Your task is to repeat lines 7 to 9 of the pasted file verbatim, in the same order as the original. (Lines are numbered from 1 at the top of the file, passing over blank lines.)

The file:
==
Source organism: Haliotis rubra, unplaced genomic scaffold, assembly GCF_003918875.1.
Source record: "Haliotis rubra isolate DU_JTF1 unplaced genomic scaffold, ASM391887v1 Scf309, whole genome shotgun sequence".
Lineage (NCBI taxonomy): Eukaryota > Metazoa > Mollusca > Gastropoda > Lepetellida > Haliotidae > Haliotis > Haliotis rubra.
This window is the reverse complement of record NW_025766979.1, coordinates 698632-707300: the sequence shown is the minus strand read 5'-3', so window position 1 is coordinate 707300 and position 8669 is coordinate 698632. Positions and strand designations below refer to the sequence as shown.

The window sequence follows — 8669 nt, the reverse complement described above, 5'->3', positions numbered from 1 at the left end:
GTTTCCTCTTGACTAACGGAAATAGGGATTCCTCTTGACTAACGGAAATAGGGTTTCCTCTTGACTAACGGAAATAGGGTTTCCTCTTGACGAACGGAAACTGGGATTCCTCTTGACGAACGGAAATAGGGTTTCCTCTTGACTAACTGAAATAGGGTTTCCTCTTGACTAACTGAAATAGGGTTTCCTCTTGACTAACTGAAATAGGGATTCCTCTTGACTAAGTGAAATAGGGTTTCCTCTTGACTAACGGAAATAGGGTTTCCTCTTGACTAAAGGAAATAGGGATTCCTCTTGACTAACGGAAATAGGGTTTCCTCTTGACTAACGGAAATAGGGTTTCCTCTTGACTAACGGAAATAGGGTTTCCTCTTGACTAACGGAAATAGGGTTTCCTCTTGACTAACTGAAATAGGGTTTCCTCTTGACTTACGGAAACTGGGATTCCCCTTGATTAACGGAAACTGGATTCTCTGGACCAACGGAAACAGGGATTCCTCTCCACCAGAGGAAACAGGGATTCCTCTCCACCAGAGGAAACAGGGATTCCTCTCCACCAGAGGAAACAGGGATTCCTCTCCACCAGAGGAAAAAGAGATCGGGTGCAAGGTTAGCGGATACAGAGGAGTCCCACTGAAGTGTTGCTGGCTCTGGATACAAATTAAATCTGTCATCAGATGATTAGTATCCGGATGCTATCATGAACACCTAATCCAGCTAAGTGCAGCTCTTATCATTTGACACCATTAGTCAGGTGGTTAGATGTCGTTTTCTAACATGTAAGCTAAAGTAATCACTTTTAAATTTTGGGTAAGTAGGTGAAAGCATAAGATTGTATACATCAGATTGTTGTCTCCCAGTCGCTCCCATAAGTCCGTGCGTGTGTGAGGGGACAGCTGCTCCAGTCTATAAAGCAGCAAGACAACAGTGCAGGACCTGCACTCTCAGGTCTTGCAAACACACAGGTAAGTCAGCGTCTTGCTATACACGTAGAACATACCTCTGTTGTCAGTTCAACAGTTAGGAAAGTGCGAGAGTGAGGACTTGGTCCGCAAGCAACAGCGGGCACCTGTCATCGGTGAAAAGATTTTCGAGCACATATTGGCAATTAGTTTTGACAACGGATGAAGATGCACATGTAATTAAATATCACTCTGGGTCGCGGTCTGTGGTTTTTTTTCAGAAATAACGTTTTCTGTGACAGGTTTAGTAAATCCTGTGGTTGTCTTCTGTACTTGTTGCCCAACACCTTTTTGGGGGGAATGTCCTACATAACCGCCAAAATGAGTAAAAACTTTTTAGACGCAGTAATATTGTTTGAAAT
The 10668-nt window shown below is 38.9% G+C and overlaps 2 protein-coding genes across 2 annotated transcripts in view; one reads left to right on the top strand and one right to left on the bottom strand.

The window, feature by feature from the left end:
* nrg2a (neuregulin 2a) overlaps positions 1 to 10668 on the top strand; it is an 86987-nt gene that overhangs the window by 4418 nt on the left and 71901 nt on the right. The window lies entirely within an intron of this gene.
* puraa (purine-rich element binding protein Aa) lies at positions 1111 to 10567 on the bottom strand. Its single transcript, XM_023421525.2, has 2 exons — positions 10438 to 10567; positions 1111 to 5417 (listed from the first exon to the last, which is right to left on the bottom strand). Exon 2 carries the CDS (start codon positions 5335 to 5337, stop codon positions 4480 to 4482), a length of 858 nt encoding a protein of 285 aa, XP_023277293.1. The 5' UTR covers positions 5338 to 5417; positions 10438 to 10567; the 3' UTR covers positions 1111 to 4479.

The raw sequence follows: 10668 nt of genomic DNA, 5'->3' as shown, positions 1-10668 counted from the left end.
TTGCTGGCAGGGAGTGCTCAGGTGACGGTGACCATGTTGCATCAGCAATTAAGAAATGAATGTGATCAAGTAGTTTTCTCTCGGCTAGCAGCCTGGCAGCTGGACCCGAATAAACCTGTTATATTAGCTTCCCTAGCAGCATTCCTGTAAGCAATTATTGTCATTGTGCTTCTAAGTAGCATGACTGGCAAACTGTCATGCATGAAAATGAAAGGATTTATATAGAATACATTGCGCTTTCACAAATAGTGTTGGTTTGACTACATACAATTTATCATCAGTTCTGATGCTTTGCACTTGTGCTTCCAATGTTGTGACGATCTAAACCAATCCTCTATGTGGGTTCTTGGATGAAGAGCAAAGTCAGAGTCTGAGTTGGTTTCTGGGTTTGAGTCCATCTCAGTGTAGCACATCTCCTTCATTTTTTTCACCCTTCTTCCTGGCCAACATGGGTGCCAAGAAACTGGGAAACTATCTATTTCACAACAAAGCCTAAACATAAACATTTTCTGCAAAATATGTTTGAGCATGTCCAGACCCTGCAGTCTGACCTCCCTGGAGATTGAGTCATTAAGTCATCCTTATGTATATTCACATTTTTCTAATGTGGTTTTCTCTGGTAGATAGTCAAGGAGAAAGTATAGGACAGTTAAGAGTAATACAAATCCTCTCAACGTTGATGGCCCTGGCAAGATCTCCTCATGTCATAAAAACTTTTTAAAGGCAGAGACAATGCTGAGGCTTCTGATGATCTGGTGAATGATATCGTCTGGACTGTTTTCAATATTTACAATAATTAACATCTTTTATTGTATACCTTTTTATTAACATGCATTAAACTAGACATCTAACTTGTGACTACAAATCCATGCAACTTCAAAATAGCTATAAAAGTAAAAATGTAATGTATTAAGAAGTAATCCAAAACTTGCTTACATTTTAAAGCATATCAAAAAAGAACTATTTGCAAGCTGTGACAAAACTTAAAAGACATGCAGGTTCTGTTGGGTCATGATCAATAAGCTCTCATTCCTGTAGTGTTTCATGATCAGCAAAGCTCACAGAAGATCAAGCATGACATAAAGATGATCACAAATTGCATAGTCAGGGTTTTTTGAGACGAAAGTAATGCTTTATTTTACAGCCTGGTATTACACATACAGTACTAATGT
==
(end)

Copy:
The 10668-nt window shown below is 38.9% G+C and overlaps 2 protein-coding genes across 2 annotated transcripts in view; one reads left to right on the top strand and one right to left on the bottom strand.

The window, feature by feature from the left end:
* nrg2a (neuregulin 2a) overlaps positions 1 to 10668 on the top strand; it is an 86987-nt gene that overhangs the window by 4418 nt on the left and 71901 nt on the right. The window lies entirely within an intron of this gene.